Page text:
Nelson Norman, infielder for the 1982 Pirates. He was originally signed by the Pirates as an amateur free agent in 1975 out of the Dominican Republic at 16 years old. Before he could play a game for Pittsburgh, he was part of a four-team, eleven-player deal. The trade occurred on December 8, 1977, and it sent him and Al Oliver to the Texas Rangers, while bringing John Milner and Bert Blyleven to Pittsburgh. Before the deal, Norman played in the Gulf Coast League at 17 years old in 1975, where he hit .262 in 51 games. His OPS was just .591 due to low power/walk totals. In 1976, he played for Charleston in the Western Carolinas League, where he hit .278 in 128 games, with a .633 OPS. The 1977 season was split between Double-A and Triple-A. He combined to hit .248 across the two levels, with 18 doubles. After the deal, Norman played parts of four seasons in Texas. He debuted in the majors three days before his 20th birthday in 1978. He was up with the Rangers for two weeks, then returned in September. He played 23 games and hit .265, while making eight starts at shortstop and two at third base. The 1979 season was his only full year in the majors. He hit .222 that year in 147 games, with 36 runs scored and 21 RBIs. He started 115 games that season, all of them at shortstop. Norman played 17 games with the Rangers through early May in 1980 and he hit .219 in 32 at-bats. He was sent to Triple-A on May 6th, but after 28 games, a knee injury ended his season early. He spent almost the entire 1981 season in the minors, coming up for just seven games in late September. He would return to the Pirates in a trade for pitcher Victor Cruz just prior to the start of the 1982 season. Norman played for Triple-A Portland that year, hitting .270 with 52 RBIs in 134 games. He was a September call-up, getting into three games, including a start at shortstop on the last day of the season. He spent the next two years in the minors for the Pirates, before moving on to the Baltimore Orioles for one year, then four years in the Montreal Expos organization. Norman made it back to the majors for one game in April of 1987. The Expos gave him a start at shortstop on April 29th and he went 0-for-4 with an error. He was with the team for a total of eight days while they dealt with some injuries. He went back to the minors on May 3rd and played until 1989 without another chance. While in the Pirates minor league system from 1982 until 1984, he had an amazing 198:66 BB/SO ratio. After retiring as a player, he became a minor league manager for seven seasons between 1992 and 2014, spending three of those years as the GCL manager for the Expos.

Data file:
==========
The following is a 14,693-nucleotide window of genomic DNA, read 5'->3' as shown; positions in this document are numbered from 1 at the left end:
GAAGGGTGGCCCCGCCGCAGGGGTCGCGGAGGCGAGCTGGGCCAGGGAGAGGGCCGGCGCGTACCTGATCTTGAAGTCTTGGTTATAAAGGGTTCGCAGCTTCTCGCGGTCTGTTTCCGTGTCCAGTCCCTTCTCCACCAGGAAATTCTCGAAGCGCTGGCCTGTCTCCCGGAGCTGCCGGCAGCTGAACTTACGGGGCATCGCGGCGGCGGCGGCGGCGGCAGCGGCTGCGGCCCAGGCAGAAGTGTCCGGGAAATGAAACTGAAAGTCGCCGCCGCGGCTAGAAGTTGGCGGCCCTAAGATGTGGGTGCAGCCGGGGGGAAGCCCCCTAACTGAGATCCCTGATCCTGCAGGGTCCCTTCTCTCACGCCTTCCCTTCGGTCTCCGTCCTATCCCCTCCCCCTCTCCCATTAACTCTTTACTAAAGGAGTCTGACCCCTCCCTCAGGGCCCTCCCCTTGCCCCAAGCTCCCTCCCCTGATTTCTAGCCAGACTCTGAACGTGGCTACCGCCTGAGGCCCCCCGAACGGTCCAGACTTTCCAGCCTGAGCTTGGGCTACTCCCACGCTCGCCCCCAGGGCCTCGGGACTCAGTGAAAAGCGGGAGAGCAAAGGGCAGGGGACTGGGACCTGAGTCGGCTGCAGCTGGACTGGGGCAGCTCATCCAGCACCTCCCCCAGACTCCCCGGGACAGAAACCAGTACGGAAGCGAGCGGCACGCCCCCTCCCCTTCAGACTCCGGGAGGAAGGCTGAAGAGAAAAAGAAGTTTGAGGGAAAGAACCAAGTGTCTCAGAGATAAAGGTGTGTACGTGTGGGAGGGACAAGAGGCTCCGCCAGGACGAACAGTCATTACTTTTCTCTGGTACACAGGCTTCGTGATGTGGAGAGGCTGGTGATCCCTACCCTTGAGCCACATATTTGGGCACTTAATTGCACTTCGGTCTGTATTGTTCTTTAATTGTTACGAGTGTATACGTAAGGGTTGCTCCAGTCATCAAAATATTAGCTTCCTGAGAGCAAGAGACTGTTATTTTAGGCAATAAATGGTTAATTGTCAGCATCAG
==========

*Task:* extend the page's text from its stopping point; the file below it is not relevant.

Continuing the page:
Bill Miller, right fielder for the 1902 Pirates. He was a 23-year-old outfielder with no prior pro experience when he manned right field for the Pirates on August 23, 1902 against the Brooklyn Superbas at Exposition Park. The Pirates had suffered numerous injuries and were in need of a player just to have enough healthy position players on the team, so they weren’t forced to use a pitcher in the outfield. Tommy Leach recommended Miller, who joined the team on very short notice. The Pittsburgh Press noted that he tried hard but had plenty of trouble in the field, including once coming in on a ball that was well over his head. At the plate, he collected a sixth inning single that drove in two runs to make it a 5-2 deficit at that point. Three innings later, the Pirates had closed within one run, down 9-8 with two outs and a man on second base. Miller came up to bat only because no one else was on the bench that could hit for him. He would strike out, in what turned out to be a tough ending to his Major League career. The paper claimed he was too nervous to show what he could do. The “large” crowd of 5,000 fans apparently unnerved him. The Pirates played a doubleheader the next day and pitcher Jesse Tannehill was in the outfield for both games. He ended up collecting four hits over those two games. The outcomes of those games weren’t a big deal at that point because the Pirates had a 20-game lead for the pennant with 38 games left in the season. Even with numerous injuries to finish out the season, they won the division by 27 games.
Miller has no other known pro experience, but he supposedly did according to Tommy Leach, who said that he played well in the Southern Leagues. He was born in Germany, and he was the third of four German-born players in Pirates history. Miller, who is listed as being 6’2″, 170 pounds, was described by the local paper as being a “tall angular fellow, who is about as thick as a good-sized broomstick”. That same paper said that he was evidently a football player, though it’s unknown if they were trying to say that he should try another sport because their assessment of his day was brutal. According to The Pittsburgh Gazette, Miller had two strikeouts, two soft ground outs and what was said to be a lucky hit, while they noted that he didn’t have any putouts or assists, but he should have because two balls hit his way should have been caught. The Pittsburgh Press noted that he had long flowing locks which made him look out of place. Their assessment was that he was brought to the team in short notice and had no time to visit a barber shop. The August 30th issue of The Sporting Life twice mentioned that he was signed for the balance of the season and also noted the Southern League connection, while saying that he recently returned home to Cleveland because the southern climate didn’t agree with him.